Visiting the GP surgery or hospital with a child can be a bit of an ordeal. Many patients in the UK are spending increased amounts of time in waiting rooms and keeping children entertained and calm throughout can be a challenge.
If you’ve got a private health insurance plan, you can likely rely on shorter waiting times, but when accessing care through the NHS the waits are often longer. Winter is well known as the time of year when common illnesses are spreading fast and pressures on the NHS are at their highest. Thus, waiting rooms can be busier than ever, leading to more delays in seeing a doctor, nurse, or healthcare professional.
In November 2022, only 68.9% of patients were seen within four hours according to NHS England. This is down from 81.4% in November 2019 and well below the NHS standard of seeing 95% of patients within four hours – a target that hasn’t been met since July 2015. Across the UK waiting times can vary even more, with 56.9% of patients seen within 4 hours in Scotland. Many children struggle to sit still on the best of days, and the room can be an overwhelming place where they’re surrounded by strangers, noise and movement.
There are, however, many things you can do to keep your baby, toddler or child entertained and calm. Here we’ll discuss how to prepare for time spent in the waiting room.
Before heading out for a GP or hospital appointment, try and make sure to have a bag packed and prepared with all the essentials you might need while waiting. Along with changing supplies for babies and young toddlers, here are some things to remember:
Don’t forget to also pack water and some snacks – the last thing you need is a frustrated youngster who is also hungry.
If they are old enough to understand, it’s best to prepare your child before heading to an appointment by explaining to them what will happen.
This can include explaining what the waiting room may look like, who’s going to be there, how they’ll have to sign into reception before taking a seat, and how there might be some toys for them to play with.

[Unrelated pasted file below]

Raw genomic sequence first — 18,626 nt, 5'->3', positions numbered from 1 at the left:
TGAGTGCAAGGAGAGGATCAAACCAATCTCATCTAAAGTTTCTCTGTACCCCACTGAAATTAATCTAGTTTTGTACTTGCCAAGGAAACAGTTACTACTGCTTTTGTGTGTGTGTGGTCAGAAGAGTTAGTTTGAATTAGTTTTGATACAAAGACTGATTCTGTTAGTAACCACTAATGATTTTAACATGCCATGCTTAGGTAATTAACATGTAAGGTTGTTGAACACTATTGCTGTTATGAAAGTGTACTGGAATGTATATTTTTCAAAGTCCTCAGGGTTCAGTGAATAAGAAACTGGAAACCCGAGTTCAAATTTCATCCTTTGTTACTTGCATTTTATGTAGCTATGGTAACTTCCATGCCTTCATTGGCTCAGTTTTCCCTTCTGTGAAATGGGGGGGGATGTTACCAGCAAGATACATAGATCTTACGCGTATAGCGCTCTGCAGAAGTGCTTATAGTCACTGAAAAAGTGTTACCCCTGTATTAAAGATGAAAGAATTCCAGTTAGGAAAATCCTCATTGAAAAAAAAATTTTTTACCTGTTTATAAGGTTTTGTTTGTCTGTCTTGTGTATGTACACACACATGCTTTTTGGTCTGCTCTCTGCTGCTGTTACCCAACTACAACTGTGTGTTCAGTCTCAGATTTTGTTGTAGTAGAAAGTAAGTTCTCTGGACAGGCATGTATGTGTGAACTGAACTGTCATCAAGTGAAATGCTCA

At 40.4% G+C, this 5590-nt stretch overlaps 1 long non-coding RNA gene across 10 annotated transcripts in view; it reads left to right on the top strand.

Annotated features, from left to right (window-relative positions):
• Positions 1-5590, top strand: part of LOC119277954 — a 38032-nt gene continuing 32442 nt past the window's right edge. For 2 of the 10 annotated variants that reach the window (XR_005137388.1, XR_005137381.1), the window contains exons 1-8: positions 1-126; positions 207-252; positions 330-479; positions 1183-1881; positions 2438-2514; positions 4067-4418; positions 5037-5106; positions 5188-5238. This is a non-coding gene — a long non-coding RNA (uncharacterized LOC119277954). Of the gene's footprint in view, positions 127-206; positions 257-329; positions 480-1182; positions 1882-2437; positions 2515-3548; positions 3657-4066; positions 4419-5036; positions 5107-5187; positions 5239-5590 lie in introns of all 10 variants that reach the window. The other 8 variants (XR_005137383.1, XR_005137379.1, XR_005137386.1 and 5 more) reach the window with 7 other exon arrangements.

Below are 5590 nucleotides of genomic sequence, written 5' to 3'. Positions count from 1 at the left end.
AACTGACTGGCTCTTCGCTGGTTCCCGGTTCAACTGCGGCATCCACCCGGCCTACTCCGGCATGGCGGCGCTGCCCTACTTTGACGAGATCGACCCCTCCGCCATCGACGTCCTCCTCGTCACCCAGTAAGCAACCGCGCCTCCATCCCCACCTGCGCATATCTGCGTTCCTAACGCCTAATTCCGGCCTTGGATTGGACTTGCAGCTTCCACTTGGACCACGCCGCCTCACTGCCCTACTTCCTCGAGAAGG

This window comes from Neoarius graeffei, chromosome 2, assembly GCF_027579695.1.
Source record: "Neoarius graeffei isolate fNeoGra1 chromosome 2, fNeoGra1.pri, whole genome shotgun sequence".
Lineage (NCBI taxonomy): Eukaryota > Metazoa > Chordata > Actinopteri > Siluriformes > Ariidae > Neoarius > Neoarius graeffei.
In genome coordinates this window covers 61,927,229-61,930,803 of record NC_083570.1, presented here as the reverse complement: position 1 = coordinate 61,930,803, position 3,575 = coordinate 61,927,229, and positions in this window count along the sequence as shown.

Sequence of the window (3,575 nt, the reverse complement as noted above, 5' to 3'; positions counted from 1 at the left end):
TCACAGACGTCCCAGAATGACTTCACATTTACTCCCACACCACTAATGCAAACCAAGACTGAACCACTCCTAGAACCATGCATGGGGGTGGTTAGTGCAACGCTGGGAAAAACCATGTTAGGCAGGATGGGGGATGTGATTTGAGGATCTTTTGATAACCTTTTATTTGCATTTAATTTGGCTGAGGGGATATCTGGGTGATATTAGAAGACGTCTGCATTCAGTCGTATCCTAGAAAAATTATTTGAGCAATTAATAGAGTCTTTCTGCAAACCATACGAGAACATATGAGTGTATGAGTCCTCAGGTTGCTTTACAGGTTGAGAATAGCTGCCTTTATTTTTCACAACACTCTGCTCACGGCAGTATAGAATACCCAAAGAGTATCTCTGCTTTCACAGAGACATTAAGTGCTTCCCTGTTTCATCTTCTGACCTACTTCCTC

You may also decide to talk about the treatment itself. For example, if they are going for an injection, tell them that it will feel like a little pinch. If you’ve got teddies and a toy doctor’s kit at home, you could use it to help demonstrate what the doctor or nurse will do, like listen to their heart or take blood pressure. Use your judgement to decide how much detail you go into, based on how much your child will understand or how much they tend to get scared. If they are worried, it’s important to validate their feelings and say it’s okay to feel a little nervous before seeing a doctor. Another top tip is to take a teddy to the appointment itself and ask the doctor or nurse to give it a little checkup too.
Sitting in the waiting room can be much less of a stress for you and your child if they feel like they know what’s going to happen.
After you’ve arrived in the waiting room and checked in at reception, if possible and within reason, take your child for a little tour around the waiting room.
Let them explore and make a note of where everything is and try to answer any questions they have about who all the people are or what everyone is doing. Show them where they’re going to be going when their name is called. Getting used to the space and having some familiarity with the waiting room makes it much less of a scary place to be.
Most waiting rooms will come equipped with a selection of children’s toys, but it’s a good idea to bring a few of your own as well to keep kids entertained and distracted from any worries or boredom.
Try bringing some books to read with your child or easy activities that don’t require much space or equipment, like colouring or activity books. Sometimes, a screen can also help you both get through the time in the waiting room. They can sit quietly and watch their favourite shows or play games. A favourite toy, teddy, or blanket can also provide much-needed comfort.
For children with sensory needs, the waiting room can be even more stressful and there might not be much you can do to control the environment or lessen the amount of stimulation. In that case, sensory or fidget toys or headphones to listen to music can help keep them calm.
As a parent dealing with waiting rooms and appointments for babies and children, you’ve probably felt stressed, worried, or anxious at some point. That fear and anxiety can easily pass to your child, so it’s important to do your best to try and appear calm and in control of the situation.
Staying hydrated, bringing a pen and paper to jot down any important notes, and having a plan for how you’re going to get to and from the appointment are great ways to alleviate stress. You may find breathing exercises a helpful way to stay calm.
Even with the right planning, some things will not go according to plan. Your child may decide that they don’t want to read their book or play with their toy. There may be an emergency which means you need to wait longer than usual. Being prepared beforehand by following these tips means that the time you do spend waiting is as calm and stress-free as possible.